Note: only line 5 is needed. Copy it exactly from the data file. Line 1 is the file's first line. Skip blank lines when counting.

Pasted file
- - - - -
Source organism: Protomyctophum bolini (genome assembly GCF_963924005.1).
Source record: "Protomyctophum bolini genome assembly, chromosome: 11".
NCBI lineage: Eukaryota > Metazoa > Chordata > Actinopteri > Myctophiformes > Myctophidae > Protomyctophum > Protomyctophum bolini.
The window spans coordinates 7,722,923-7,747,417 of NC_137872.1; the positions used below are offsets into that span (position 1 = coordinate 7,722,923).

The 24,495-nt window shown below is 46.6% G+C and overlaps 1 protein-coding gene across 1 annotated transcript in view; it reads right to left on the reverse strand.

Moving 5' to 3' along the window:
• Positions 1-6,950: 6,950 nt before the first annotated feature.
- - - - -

The 24,495-nt window shown below is 46.6% G+C and overlaps 1 protein-coding gene across 1 annotated transcript in view; it reads right to left on the reverse strand.